Flashback: Eric Idle’s Only Stage Play and How It Got to Germany

It was 40 years ago today, that Monty Python’s Life of Brian – the best known film by the British comedy troupe – was shown for the first time. The movie about Brian, a guy born on the same day as Jesus in a neighbouring stable and mistaken for the Messiah throughout the film, premiered in five theatres across the United States on August 17, 1979. Monty Python – the group was John Cleese, Terry Gilliam, Graham Chapman, Terry Jones, Michael Palin and Eric Idle. They had made themselves a household name with their  TV show Monty Python’s Flying Circus, which premiered on British television in 1969. Their oeuvre mainly concentrated on TV, films, touring stage shows and records. Still today, they are certainly recognized as one of the most influential comedy groups of the late 1900s. In 2005, three of them were voted into the list of the Top 30 comedians of all time by other comedians from the UK and the USA.

Lesser known is the fact that one of the members of Monty Python – the one who was voted number 21 in aforementioned list – also wrote a stage play, that was produced in the London West End in 1982.

I was, at the time, engaged in English Drama Group of Münster University and in the spring of that year discovered what would become my favourite role I ever played on stage. As I usually did more than once a year during the 70s and 80s, I spent a few weeks in Britain. When browsing through some record shops in Soho one day, a poster for a play by Eric Idle caught my eye. The English Drama Group were, needless to say, all fans of English humour and comedy – Monty Python were cited regularly. Hardly having seen the advert, I had already bought a ticket for the play – hoping but not foreseeing, that I would spend one of the most amusing evenings in theatre at the Globe a couple of days later.

Revolving around a hilariously played protagonist William Rushton – long time radio and TV comedian – I saw what has been described as ”A satirical look at British social and political mores“, with all the Idle humour you could wish for. Every character in this comedy-cum-mystery is a little more than a bit over the top, mostly a bunch of upper class loonies (not quite as overplayed as in the Pythons’ sketch Upper Class Twit of the Year, but you get the picture).

The scene of Pass the Butler is the country home of the Charles family. Sir Robert Charles (a Tory) is Minister of Defence and Deputy Prime Minister of the UK – but he is dying, having suffered a heart attack about a year ago, which has successfully been withheld from the public until this day. He is on life support, laid in a coffin in the middle of the estate drawing room (i.e., the middle of the stage). The family have decided to pull the plug – it’s Sir Robert’s birthday and everyone gather in the room; Lady Charles, heir apparent Hugo (38), his twin sister Annabel (29); their younger brother Nigel, an Oxford student of Zen buddhism; Kitty, a nanny not just a little hard of hearing but also seemingly quite dim-witted; Ronnie, a politician friend of Sir Robert’s; and Butler, the butler. But right before the ceremony of switching Sir Robert off, they get the message, that the Prime Minister has died and Sir Robert is the new Prime Minister. They wait, yet within minutes, the life support machine stops – the Prime Minister has mysteriously been murdered by other means.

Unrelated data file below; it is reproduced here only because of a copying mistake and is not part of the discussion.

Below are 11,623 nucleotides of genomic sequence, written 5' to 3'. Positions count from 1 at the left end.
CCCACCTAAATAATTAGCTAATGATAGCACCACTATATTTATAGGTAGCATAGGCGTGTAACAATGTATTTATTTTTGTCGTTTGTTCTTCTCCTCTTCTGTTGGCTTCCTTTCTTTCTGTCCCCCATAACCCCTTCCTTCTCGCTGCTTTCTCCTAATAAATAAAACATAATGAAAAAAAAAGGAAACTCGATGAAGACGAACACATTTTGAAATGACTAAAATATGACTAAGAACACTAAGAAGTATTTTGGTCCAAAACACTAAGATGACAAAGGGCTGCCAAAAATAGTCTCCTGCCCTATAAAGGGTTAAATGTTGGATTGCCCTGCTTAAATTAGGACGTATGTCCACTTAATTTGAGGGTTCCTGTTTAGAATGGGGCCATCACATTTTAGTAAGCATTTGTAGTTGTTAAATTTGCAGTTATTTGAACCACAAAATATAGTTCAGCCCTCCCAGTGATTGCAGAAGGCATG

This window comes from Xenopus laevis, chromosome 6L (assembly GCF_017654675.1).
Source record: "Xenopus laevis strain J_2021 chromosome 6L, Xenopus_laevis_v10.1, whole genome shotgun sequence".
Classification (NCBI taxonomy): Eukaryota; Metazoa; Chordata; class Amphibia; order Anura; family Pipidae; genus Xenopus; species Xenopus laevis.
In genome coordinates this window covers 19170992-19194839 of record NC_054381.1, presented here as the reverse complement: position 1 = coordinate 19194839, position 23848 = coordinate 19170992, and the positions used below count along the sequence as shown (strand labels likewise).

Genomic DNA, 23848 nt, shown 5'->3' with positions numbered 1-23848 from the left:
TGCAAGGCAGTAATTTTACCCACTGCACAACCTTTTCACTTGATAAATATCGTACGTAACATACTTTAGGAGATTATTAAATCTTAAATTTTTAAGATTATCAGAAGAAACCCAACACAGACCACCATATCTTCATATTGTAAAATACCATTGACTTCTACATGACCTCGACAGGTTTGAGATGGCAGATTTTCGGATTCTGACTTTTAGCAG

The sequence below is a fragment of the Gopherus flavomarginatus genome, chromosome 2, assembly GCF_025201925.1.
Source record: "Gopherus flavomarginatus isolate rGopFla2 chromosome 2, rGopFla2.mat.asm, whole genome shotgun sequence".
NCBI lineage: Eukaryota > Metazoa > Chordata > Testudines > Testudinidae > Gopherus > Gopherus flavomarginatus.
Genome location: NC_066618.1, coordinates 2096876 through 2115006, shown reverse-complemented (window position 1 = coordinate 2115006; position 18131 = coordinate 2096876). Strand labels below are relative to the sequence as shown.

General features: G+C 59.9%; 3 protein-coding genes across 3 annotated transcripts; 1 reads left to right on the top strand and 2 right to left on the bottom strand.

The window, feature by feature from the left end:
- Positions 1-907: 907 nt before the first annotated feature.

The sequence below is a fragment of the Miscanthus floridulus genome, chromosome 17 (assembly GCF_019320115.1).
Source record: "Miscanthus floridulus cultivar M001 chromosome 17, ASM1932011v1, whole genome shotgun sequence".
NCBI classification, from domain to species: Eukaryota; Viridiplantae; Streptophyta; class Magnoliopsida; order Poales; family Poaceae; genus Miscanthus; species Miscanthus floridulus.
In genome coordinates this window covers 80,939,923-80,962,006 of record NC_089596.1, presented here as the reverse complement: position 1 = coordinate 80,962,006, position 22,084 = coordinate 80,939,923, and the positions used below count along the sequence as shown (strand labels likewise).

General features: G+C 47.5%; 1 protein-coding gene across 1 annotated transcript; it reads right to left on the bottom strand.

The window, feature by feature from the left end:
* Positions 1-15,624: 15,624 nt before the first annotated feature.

A police inspector had arrived on the scene beforehand, pretending to be a journalist, as well as a reporter claiming to be the police and they all together try to solve the riddle of the murder. In the evolving confusion, it is revealed that Sir Robert is not Sir Robert, but – no, no spoiler, just a word that Idle is playing on the themes of transvestism and transgendering. (Just a reminder: at the time, Margaret Thatcher was the first female British Prime Minister.) During the course of the rest of the farce, almost everybody learns that they are not who they and the audience believed they were – a typically Pythonesque chaos.

Critics did not give the play all the recognition it deserved. The first production was by the Cambridge Theatre Company in 1981 and it was then brought to the Globe in the West End in early 1982. Michael Coveney in the Financial Times reviewed its opening night as ”…a cheap reproduction of Joe Orton, combining elements of Loot and What the Butler Saw in a flagrantly tactless exercise of misguided hommage.“ The Daily Telegraph confirmed it to have ”an atmosphere of skyborne lunacy … splendidly nonsensical … kept its first night audience laughing continuously.“ The Harvard Crimson decided that “Idle uses the opportunity to take pot shots Americans, the British government, and the class system while moralizing on euthanasia;” whilst “the abrupt, anticlimactic denouement fails to resolve all the political and moral issues it raises. But as entertainment, Pass the Butler is more than satisfying.”

Pass the Butler only lasted in the Globe for less than five months. But it has been around time and again since then. One of the latest productions to be found on the web was by the Brighton Theatre Company from Brighton, Melbourne, Australia, in November 2018.